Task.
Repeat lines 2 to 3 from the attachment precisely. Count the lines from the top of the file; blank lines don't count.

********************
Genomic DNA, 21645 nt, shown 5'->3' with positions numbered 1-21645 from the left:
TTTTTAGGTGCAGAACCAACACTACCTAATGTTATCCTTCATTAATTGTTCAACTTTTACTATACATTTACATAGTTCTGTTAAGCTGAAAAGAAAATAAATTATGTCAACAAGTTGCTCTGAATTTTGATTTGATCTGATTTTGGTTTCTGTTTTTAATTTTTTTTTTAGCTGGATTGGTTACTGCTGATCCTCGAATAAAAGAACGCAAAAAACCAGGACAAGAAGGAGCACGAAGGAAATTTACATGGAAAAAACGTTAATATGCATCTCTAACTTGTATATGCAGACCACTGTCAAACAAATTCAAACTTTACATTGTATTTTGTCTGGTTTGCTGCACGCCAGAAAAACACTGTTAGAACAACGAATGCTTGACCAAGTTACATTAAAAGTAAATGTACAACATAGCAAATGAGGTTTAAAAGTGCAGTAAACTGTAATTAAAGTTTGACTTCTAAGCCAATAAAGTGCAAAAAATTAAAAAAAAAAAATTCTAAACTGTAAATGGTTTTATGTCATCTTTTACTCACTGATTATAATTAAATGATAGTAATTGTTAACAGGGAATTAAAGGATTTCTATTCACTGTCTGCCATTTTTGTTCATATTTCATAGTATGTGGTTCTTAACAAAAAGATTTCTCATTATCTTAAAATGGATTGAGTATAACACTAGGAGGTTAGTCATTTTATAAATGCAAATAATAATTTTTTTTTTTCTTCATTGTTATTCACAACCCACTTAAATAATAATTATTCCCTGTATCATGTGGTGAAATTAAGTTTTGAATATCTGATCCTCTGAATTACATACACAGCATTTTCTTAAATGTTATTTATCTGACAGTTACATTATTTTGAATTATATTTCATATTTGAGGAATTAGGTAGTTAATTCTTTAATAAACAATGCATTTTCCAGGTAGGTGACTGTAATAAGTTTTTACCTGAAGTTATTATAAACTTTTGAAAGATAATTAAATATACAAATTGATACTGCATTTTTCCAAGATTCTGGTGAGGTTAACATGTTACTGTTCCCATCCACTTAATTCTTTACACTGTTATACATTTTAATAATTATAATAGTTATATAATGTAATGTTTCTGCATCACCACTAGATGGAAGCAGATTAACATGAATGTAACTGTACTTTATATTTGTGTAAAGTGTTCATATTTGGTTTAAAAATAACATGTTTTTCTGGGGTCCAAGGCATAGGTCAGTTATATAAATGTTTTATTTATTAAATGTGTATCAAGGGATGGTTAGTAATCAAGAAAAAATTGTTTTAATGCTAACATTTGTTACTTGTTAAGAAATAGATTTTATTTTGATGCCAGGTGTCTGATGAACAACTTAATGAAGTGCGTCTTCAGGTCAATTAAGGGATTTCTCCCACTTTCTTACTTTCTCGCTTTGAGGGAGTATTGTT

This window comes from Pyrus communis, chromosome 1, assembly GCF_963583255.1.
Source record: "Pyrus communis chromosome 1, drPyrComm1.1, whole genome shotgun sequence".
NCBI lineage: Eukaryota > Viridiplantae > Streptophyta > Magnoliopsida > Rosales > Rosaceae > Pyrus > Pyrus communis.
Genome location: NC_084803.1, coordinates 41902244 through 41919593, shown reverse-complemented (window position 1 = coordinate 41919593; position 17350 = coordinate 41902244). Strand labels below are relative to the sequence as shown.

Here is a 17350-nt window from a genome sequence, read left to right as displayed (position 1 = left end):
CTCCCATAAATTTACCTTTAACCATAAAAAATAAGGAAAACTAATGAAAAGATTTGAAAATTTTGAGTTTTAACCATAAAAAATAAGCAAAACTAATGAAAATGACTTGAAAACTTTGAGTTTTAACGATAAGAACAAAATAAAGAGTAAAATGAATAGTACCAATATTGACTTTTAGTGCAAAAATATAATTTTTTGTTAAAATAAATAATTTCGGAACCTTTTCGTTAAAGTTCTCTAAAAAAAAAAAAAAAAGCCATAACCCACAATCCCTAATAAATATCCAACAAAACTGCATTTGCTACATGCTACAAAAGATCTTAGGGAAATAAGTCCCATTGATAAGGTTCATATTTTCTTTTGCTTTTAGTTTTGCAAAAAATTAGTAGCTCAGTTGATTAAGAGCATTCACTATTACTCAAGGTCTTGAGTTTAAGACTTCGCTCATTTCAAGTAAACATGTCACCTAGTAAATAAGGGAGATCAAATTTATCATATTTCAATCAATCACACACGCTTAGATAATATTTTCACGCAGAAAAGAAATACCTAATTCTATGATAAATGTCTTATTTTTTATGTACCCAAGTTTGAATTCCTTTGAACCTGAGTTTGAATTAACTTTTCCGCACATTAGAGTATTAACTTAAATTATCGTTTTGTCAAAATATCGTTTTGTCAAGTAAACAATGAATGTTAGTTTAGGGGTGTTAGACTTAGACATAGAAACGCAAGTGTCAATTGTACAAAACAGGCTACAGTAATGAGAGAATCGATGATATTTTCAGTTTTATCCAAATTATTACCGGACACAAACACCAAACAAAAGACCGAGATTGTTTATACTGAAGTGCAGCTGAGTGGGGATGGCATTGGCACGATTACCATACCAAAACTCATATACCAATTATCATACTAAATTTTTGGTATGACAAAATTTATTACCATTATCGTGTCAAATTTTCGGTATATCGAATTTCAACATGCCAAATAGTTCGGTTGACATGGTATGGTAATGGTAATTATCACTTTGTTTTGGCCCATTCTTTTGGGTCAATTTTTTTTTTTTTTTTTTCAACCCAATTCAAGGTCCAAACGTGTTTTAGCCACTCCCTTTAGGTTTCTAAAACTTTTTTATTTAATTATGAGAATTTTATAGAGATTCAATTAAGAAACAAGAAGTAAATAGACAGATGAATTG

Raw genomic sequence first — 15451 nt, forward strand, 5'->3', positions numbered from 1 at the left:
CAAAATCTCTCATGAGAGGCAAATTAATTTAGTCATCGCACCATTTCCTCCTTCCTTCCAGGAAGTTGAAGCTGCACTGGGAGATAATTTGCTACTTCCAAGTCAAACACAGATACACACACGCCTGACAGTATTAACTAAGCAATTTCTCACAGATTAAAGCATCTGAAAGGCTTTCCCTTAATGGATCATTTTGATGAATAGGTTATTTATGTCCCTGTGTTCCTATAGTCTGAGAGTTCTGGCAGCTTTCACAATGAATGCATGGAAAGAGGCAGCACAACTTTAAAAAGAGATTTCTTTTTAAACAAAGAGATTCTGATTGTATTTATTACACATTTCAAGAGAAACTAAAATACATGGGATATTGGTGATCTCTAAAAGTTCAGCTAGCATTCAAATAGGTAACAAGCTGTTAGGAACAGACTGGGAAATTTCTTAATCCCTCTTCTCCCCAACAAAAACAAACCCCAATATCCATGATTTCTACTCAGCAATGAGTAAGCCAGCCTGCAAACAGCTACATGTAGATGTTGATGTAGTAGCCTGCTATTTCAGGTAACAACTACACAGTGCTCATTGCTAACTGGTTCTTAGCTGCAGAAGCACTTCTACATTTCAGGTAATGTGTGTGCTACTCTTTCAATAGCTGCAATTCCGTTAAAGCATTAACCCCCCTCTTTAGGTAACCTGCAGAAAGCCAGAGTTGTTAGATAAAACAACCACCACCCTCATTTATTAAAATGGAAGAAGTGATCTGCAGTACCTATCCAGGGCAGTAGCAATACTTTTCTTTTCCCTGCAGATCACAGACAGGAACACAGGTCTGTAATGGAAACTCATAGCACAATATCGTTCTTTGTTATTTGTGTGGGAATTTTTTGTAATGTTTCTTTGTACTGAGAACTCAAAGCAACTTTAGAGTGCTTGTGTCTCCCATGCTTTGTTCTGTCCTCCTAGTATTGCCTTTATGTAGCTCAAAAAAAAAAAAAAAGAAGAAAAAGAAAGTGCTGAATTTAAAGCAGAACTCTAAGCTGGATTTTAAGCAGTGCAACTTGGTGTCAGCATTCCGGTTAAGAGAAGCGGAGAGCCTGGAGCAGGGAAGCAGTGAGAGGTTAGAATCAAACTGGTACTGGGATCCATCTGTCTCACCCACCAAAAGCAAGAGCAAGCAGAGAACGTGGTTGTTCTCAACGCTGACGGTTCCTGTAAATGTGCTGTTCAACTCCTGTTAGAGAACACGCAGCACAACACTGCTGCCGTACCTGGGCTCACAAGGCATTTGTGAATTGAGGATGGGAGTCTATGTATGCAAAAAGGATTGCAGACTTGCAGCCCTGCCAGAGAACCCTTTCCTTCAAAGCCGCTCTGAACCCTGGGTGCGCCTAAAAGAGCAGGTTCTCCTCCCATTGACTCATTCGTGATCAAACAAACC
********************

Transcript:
TTTTTAGGTGCAGAACCAACACTACCTAATGTTATCCTTCATTAATTGTTCAACTTTTACTATACATTTACATAGTTCTGTTAAGCTGAAAAGAAAATAAATTATGTCAACAAGTTGCTCTGAATTTTGATTTGATCTGATTTTGGTTTCTGTTTTTAATTTTTTTTTTAGCTGGATTGGTTACTGCTGATCCTCGAATAAAAGAACGCAAAAAACCAGGACAAGAAGGAGCACGAAGGAAATTTACATGGAAAAAACGTTAATATGCATCTCTAACTTGTATATGCAGACCACTGTCAAACAAATTCAAACTTTACATTGTATTTTGTCTGGTTTGCTGCACGCCAGAAAAACACTGTTAGAACAACGAATGCTTGACCAAGTTACATTAAAAGTAAATGTACAACATAGCAAATGAGGTTTAAAAGTGCAGTAAACTGTAATTAAAGTTTGACTTCTAAGCCAATAAAGTGCAAAAAATTAAAAAAAAAAAATTCTAAACTGTAAATGGTTTTATGTCATCTTTTACTCACTGATTATAATTAAATGATAGTAATTGTTAACAGGGAATTAAAGGATTTCTATTCACTGTCTGCCATTTTTGTTCATATTTCATAGTATGTGGTTCTTAACAAAAAGATTTCTCATTATCTTAAAATGGATTGAGTATAACACTAGGAGGTTAGTCATTTTATAAATGCAAATAATAATTTTTTTTTTTCTTCATTGTTATTCACAACCCACTTAAATAATAATTATTCCCTGTATCATGTGGTGAAATTAAGTTTTGAATATCTGATCCTCTGAATTACATACACAGCATTTTCTTAAATGTTATTTATCTGACAGTTACATTATTTTGAATTATATTTCATATTTGAGGAATTAGGTAGTTAATTCTTTAATAAACAATGCATTTTCCAGGTAGGTGACTGTAATAAGTTTTTACCTGAAGTTATTATAAACTTTTGAAAGATAATTAAATATACAAATTGATACTGCATTTTTCCAAGATTCTGGTGAGGTTAACATGTTACTGTTCCCATCCACTTAATTCTTTACACTGTTATACATTTTAATAATTATAATAGTTATATAATGTAATGTTTCTGCATCACCACTAGATGGAAGCAGATTAACATGAATGTAACTGTACTTTATATTTGTGTAAAGTGTTCATATTTGGTTTAAAAATAACATGTTTTTCTGGGGTCCAAGGCATAGGTCAGTTATATAAATGTTTTATTTATTAAATGTGTATCAAGGGATGGTTAGTAATCAAGAAAAAATTGTTTTAATGCTAACATTTGTTACTTGTTAAGAAATAGATTTTATTTTGATGCCAGGTGTCTGATGAACAACTTAATGAAGTGCGTCTTCAGGTCAATTAAGGGATTTCTCCCACTTTCTTACTTTCTCGCTTTGAGGGAGTATTGTT

This window comes from Pyrus communis, chromosome 1, assembly GCF_963583255.1.